As of Nov. 1, if you’re riding in the left lane without passing another car in Alabama, you’ll be pulled over and issued a citation. The new law goes into effect as a means of combating road rage.
“Oftentimes left lane drivers is the main or if not one of the main causes of road rage incidents on the interstates,” Alabama State Trooper Curtis Summerville told WHNT News.
It is — as the trooper suggests — infuriating to attempt to pass slower traffic in the middle lane, only to be held up by a left lane parker dawdling along at 62 miles per hour. Other countries have figured out that the left lane is for passing. Why is it that so many Americans have trouble figuring this out?
Part of the issue is the wide disparity in laws and enforcement in the 50 states. In Germany, there’s one uniform code for travel on the Autobahn, and a dedicated police force — armed with the latest technology to monitor traffic — keeps the traffic flowing. In the United States, speed limits and laws are regulated by the states and enforced by state police or highway patrol.
But there’s a cultural issue, too. On the Autobahn there seems to be a culture of cooperation. Why would you want to be in the way of a car passing at over 100 miles per hour? In Germany, hanging out in the left lane isn’t just risking a ticket for poor driving. The offense is seen as coercion and can result in stiffer penalties.
In the United States, the attitude seems to be, “Get into the left lane as quickly as possible and stay there,” but laws are changing to make it a punishable offense.
But the laws in many states are clear. Colorado’s left-lane law states: “A person shall not drive a motor vehicle in the passing lane of a highway if the speed-limit is 65 miles per hour or more unless such person is passing other motor-vehicles that are in a non-passing lane.”
In Maine, Massachusetts, Missouri, Montana, New Jersey and Washington, on any highway with three or more lanes, the left-most lane is dedicated to passing ONLY. In those states, drivers must remain in the right lanes except for passing, regardless of how many lanes of traffic are available, except when obeying “Move Over” laws enacted to help avoid collisions with emergency vehicles stopped in the breakdown lane.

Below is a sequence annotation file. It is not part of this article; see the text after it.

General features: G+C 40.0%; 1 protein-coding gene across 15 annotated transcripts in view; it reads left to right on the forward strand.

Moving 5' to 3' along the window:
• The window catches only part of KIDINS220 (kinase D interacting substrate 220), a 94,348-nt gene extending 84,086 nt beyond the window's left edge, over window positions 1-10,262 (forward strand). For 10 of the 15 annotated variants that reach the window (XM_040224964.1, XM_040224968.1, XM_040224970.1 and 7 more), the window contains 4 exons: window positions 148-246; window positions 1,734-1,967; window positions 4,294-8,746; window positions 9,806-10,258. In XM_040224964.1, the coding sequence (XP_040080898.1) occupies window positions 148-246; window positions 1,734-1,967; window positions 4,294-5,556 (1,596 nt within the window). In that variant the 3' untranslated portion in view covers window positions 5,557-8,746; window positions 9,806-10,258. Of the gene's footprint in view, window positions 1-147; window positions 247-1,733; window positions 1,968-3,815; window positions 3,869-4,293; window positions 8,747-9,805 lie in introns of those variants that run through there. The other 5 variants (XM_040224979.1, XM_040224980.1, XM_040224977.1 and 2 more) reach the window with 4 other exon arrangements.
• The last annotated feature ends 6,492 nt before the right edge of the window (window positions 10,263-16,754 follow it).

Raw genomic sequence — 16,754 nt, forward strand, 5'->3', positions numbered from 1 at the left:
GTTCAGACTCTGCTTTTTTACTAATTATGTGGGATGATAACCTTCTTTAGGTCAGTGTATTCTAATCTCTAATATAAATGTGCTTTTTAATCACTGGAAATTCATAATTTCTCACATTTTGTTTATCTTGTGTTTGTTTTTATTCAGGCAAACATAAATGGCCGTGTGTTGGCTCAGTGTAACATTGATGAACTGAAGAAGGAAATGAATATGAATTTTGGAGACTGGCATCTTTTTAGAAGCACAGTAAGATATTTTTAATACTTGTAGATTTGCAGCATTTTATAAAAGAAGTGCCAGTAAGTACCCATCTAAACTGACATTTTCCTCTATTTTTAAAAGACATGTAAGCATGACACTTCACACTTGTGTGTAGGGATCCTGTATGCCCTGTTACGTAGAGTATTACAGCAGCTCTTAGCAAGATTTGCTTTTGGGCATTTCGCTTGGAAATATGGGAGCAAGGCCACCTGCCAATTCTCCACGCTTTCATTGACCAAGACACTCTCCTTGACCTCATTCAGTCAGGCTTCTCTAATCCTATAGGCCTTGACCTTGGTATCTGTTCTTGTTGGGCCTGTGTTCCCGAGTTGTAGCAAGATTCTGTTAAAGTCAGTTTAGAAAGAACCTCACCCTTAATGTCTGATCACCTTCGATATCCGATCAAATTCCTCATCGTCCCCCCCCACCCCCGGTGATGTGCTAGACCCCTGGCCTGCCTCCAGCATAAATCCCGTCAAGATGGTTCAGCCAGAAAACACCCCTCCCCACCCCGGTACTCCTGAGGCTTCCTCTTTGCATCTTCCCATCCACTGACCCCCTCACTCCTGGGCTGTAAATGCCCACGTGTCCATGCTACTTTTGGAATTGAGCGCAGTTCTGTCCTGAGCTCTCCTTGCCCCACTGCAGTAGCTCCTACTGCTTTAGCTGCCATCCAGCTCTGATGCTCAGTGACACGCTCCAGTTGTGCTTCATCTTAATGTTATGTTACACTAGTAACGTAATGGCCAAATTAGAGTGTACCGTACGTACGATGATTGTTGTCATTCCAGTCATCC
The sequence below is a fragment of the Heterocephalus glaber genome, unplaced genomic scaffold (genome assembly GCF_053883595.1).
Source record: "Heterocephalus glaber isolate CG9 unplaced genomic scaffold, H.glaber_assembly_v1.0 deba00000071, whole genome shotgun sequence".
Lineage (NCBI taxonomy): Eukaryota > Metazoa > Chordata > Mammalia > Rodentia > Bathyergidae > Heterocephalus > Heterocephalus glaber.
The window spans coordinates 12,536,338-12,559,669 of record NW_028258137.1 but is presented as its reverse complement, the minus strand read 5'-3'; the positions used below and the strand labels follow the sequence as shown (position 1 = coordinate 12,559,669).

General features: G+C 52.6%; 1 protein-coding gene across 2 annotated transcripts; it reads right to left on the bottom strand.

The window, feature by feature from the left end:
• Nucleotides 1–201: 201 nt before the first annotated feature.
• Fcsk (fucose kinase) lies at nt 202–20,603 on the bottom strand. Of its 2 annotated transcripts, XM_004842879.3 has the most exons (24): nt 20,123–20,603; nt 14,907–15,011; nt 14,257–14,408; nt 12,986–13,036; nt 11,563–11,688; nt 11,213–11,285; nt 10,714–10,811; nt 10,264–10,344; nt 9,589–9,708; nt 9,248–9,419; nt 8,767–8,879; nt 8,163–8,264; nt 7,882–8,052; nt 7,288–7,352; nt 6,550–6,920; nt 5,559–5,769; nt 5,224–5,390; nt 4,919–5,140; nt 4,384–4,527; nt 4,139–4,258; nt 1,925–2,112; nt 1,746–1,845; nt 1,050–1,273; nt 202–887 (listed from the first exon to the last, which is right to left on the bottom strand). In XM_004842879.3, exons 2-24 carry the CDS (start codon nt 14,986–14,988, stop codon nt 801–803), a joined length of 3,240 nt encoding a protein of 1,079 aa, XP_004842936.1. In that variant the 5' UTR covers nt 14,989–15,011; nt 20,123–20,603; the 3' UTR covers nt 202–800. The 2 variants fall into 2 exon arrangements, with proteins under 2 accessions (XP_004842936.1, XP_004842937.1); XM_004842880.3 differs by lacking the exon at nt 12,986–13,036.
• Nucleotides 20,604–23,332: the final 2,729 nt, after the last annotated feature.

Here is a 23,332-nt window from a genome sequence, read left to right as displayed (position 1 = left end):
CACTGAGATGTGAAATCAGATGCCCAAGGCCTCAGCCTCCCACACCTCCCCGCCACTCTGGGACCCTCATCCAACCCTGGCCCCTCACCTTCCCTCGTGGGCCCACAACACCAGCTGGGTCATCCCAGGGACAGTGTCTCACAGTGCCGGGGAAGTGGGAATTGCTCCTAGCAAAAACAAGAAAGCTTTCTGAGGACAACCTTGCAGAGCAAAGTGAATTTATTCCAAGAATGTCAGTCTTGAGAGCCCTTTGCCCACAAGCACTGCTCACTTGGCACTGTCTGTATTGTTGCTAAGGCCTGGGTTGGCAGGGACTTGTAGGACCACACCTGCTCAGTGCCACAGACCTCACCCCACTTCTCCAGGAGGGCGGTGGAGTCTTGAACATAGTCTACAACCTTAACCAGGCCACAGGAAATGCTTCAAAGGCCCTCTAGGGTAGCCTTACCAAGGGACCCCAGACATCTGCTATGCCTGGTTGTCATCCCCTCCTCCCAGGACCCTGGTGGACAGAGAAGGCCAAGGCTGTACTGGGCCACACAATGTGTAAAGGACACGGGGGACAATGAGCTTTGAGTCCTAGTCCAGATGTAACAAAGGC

In Massachusetts, Pennsylvania, New Jersey and Illinois, it’s illegal to fail to move to the right if a vehicle behind you is attempting to pass. However, in states like Colorado and Kentucky, that’s only true when the highway speed is 65 miles per hour or higher.
South Dakota stands alone as the only one of 50 states that has no laws regarding lane discipline.
Regardless of the law in South Dakota, can we all agree to adopt the BestRide Code of Lane Discipline?
- On a two-lane highway, stay in the right lane, except to pass or to use a left exit.
- On a highway with three or more lanes, use the right lane to enter and exit the highway, and use the left lane for passing only.
- When passing a vehicle, signal your merge into the passing lane. Once you’ve passed, signal your merge back into the travel lane.
- If you’re in the passing lane and a faster vehicle approaches behind, move to the right as soon as possible.
- Do not attempt to block or obstruct passing traffic in the passing lane.
At the bare minimum, check your local laws to understand what the leftmost lane is for in your state. We’ll all enjoy a much more pleasant time on the highway.